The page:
Electrical Supply Company Ordered to Pay $846,300 for Firing Cancer Survivor
The California Department of Fair Employment and Housing (DFEH) today announced its largest-ever administrative award of $846,300 against electrical supplier Acme Electric Corporation for firing an employee because he had cancer. Headquartered in Lumberton, North Carolina, Acme Electric is a division of Actuant Corporation, a Wisconsin diversified industrial corporation that operates in more than 30 countries.
Charles Richard Wideman worked for Acme Electric as western regional sales manager overseeing sales operations in the company’s largest territory from February 2004 to March 2008. He developed kidney cancer in 2006 and prostate cancer in 2007. Mr. Wideman’s cancers required two surgeries and numerous cancer-related outpatient appointments. The company immediately granted his two requests for time off for surgery and recuperative leave. However, Mr. Wideman requested further accommodation for the travel limitation his cancers caused from June 2006 through April 2007. Acme Electric refused to grant or even acknowledge these accommodation requests. Instead, in December 2007, Mr. Wideman’s supervisor gave him an unfavorable performance evaluation, criticizing him for insufficient travel. On February 28, 2008, ignoring Mr. Wideman’s need for accommodation the preceding year and failing to take into account his dramatically improved job performance, Acme Electric fired Mr. Wideman, relying on the insufficient travel pretext.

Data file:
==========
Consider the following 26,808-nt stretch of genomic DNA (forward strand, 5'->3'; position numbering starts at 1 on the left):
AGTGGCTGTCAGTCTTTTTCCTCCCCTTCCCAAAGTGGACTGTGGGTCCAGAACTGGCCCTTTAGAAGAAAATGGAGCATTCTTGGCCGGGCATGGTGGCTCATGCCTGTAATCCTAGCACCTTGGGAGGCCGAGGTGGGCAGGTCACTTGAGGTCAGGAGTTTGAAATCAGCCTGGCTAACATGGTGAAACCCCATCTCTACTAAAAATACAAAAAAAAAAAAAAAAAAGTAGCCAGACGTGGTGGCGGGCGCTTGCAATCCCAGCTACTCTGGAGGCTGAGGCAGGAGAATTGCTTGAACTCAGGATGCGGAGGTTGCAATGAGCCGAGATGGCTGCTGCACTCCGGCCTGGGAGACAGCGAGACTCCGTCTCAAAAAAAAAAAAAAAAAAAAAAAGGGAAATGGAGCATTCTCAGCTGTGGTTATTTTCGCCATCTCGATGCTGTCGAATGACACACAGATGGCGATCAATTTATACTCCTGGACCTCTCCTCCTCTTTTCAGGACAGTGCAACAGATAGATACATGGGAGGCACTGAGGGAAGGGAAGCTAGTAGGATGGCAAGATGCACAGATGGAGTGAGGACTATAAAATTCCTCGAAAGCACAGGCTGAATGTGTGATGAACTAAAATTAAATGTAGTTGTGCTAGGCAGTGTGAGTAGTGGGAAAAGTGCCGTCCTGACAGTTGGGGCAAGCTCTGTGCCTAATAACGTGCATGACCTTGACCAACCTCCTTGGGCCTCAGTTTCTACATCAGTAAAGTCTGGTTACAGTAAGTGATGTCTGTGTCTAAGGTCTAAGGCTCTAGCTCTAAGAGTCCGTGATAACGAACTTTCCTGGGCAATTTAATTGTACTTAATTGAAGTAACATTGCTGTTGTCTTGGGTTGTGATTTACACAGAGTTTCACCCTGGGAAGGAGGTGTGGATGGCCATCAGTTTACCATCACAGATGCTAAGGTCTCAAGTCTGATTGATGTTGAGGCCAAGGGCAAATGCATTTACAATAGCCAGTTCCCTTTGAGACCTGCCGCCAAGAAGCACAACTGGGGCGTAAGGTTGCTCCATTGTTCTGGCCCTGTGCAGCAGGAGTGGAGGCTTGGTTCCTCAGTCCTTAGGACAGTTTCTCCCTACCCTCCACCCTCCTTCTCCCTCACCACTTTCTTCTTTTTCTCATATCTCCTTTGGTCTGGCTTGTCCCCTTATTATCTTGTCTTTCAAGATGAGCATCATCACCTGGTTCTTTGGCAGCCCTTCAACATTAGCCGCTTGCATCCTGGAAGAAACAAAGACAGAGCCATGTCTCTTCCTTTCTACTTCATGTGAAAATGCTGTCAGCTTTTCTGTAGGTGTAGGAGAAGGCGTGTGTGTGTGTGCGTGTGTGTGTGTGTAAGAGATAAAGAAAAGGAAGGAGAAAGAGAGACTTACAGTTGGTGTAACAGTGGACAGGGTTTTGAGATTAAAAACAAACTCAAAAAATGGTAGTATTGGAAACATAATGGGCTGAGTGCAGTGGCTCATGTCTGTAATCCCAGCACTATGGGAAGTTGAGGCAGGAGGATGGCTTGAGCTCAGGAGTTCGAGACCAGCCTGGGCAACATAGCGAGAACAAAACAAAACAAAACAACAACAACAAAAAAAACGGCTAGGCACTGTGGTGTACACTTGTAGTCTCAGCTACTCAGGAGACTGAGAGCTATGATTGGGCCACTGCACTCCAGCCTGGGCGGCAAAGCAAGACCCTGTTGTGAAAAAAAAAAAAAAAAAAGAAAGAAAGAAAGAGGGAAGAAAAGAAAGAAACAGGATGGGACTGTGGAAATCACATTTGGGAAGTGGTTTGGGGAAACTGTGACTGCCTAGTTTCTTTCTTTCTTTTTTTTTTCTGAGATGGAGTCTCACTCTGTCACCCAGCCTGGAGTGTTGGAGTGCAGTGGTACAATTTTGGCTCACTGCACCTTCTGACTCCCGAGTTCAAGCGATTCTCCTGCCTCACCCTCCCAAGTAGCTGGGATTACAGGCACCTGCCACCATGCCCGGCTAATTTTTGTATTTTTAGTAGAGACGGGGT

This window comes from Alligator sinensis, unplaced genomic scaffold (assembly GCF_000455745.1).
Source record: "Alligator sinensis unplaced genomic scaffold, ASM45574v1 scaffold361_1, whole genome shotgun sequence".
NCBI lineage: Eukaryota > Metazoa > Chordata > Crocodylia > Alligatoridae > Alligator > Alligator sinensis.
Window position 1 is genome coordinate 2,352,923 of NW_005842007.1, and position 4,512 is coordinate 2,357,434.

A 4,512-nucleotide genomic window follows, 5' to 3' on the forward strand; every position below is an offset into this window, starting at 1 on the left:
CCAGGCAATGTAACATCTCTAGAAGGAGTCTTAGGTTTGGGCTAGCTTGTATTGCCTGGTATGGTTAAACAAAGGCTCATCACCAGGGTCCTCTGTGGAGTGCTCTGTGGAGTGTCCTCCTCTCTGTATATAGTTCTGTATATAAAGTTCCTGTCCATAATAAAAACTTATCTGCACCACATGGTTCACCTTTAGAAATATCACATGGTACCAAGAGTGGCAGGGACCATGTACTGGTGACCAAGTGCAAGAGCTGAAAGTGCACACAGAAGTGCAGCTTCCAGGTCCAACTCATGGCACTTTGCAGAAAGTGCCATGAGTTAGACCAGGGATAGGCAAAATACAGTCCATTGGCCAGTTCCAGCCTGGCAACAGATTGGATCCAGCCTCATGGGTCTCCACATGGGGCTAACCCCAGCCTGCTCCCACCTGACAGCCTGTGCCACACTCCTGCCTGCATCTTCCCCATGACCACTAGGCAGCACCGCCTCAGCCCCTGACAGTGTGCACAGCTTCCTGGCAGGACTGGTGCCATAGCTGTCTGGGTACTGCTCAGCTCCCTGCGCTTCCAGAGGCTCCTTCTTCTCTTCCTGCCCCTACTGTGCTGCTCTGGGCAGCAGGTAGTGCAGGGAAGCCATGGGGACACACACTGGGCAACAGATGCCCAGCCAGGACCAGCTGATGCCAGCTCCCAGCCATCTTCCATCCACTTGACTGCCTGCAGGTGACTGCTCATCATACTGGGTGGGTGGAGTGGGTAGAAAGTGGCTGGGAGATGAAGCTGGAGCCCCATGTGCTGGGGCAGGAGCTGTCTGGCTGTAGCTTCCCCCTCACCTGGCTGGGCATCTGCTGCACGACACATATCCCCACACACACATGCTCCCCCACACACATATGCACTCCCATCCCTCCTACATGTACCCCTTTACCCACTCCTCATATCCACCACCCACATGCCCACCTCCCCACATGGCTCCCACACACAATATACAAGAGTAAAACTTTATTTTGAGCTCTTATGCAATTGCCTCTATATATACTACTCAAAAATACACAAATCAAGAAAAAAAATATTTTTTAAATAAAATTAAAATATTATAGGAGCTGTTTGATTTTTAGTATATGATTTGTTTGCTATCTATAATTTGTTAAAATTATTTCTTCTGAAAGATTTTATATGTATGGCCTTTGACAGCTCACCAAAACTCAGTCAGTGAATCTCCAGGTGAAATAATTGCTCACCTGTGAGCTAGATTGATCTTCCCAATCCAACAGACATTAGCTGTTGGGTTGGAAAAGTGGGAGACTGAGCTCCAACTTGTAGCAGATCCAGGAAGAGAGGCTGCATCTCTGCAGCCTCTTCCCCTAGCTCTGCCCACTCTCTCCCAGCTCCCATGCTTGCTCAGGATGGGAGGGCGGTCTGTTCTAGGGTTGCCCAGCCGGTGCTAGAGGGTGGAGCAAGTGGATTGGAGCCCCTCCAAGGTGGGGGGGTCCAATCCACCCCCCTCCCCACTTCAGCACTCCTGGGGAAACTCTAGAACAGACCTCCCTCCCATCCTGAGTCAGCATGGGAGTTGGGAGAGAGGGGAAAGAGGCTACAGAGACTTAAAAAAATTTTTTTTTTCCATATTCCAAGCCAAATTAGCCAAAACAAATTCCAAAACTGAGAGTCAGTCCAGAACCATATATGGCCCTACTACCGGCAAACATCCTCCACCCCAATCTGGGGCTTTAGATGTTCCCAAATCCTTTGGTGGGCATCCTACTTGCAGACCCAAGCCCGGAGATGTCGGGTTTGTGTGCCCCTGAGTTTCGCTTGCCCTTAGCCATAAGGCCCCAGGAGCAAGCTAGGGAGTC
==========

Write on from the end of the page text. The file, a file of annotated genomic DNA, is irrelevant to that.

After a three-day hearing, the State’s Fair Employment and Housing Commission found Acme Electric violated the FEHA by failing to accommodate Mr. Wideman’s known travel limitation due to his cancers, failing to engage in a good faith interactive process, discriminating against Mr. Wideman because of his disability, and failing to take all reasonable steps necessary to prevent discrimination from occurring. To compensate Mr. Wideman for his losses, the Commission awarded him $748,571 for lost wages, $22,729 for out-of-pocket expenses and $50,000 for the emotional distress he suffered. In addition, the Commission ordered Acme to pay $25,000 to the State’s General Fund as an administrative fine. Acme must further comply with posting, policy changes, and training requirements ordered by the Commission.
Employer lesson: You can’t ignore ADA restrictions simply because it’s a pain to comply with. Any employee with a disability has to perform, with or without accommodations. In this case, had ACME attempted to accommodate Mr. Wideman…and he still could not perform to standard, then there is no liability. To learn about accommodating employees with cancer go to http://askjan.org/media/canc.htm